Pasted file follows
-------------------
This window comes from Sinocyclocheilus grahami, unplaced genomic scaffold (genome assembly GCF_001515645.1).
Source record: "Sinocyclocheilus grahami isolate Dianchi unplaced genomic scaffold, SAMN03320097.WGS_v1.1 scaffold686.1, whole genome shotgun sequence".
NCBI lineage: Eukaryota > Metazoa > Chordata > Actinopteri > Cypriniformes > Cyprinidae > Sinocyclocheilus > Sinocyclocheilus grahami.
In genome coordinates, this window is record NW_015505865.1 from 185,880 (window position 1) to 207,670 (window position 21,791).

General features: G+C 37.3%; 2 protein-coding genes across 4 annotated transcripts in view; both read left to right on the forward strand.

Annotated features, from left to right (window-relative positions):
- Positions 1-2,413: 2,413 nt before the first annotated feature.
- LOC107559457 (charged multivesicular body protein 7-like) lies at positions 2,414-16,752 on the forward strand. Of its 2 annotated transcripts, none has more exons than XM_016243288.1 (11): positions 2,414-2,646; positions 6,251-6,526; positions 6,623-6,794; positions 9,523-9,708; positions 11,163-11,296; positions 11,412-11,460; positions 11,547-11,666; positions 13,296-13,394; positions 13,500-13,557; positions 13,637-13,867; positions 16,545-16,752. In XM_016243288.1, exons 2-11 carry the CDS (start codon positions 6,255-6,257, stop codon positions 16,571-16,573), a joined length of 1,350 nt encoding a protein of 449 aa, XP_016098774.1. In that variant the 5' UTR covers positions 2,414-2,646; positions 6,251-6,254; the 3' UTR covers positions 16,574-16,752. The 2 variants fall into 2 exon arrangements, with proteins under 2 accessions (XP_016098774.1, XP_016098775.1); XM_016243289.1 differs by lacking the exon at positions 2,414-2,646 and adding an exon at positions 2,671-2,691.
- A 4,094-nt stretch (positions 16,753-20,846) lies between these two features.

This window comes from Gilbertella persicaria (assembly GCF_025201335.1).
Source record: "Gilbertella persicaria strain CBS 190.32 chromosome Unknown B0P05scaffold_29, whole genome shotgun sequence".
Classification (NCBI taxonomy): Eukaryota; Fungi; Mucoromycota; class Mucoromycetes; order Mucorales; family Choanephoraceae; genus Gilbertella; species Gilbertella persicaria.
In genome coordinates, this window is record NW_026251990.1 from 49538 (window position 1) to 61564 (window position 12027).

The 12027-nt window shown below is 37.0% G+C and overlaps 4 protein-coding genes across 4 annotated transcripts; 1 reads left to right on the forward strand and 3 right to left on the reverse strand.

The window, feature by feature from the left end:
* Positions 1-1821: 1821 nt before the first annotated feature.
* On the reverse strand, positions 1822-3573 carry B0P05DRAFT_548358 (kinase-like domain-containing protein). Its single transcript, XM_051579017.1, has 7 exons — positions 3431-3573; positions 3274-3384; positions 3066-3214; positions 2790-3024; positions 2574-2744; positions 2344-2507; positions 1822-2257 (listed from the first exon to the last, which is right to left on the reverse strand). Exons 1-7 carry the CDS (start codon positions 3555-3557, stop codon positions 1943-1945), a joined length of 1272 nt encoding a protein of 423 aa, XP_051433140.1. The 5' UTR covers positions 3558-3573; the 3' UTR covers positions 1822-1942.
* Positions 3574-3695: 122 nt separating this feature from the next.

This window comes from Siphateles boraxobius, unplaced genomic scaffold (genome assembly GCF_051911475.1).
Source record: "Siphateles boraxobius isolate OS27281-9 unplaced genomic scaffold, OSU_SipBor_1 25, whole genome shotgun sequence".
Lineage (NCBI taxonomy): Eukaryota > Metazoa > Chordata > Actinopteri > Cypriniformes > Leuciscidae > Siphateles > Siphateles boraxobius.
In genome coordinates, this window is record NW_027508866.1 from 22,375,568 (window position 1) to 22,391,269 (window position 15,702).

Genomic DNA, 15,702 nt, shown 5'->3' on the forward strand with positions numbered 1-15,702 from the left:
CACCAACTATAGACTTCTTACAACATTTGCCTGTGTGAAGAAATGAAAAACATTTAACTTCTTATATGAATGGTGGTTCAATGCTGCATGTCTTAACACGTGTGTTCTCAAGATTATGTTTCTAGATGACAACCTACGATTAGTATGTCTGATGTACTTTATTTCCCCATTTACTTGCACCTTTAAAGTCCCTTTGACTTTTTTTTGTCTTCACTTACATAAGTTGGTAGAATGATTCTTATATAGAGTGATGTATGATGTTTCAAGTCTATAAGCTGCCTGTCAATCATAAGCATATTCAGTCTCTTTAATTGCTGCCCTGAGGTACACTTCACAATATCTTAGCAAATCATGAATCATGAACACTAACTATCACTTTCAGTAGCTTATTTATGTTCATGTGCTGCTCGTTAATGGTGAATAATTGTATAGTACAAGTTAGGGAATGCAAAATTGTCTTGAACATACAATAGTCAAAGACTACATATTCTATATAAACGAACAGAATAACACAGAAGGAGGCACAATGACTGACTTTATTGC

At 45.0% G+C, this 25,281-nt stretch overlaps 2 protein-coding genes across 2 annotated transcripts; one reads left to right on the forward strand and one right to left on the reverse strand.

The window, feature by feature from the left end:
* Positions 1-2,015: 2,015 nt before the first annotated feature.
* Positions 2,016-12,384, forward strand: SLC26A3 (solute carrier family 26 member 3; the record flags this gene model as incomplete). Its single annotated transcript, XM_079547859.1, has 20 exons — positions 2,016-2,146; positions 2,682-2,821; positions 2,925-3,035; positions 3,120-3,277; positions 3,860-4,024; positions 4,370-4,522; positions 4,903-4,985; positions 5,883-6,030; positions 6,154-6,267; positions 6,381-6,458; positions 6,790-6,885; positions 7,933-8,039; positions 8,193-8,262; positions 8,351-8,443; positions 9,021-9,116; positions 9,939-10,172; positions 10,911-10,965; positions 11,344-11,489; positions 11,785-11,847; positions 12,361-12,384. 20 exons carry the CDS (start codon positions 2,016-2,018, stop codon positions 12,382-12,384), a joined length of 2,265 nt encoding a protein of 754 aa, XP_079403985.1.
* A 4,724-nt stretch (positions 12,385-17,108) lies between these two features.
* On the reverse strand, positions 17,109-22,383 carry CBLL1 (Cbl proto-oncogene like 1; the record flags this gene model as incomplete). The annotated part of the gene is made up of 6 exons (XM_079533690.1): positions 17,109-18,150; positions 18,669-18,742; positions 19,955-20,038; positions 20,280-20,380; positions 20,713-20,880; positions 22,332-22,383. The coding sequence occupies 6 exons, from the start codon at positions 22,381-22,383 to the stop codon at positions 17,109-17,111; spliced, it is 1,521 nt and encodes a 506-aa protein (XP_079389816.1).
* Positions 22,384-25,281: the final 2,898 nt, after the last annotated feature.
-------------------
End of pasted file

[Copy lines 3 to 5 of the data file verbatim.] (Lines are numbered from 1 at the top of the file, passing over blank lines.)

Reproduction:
NCBI lineage: Eukaryota > Metazoa > Chordata > Actinopteri > Cypriniformes > Cyprinidae > Sinocyclocheilus > Sinocyclocheilus grahami.
In genome coordinates, this window is record NW_015505865.1 from 185,880 (window position 1) to 207,670 (window position 21,791).

General features: G+C 37.3%; 2 protein-coding genes across 4 annotated transcripts in view; both read left to right on the forward strand.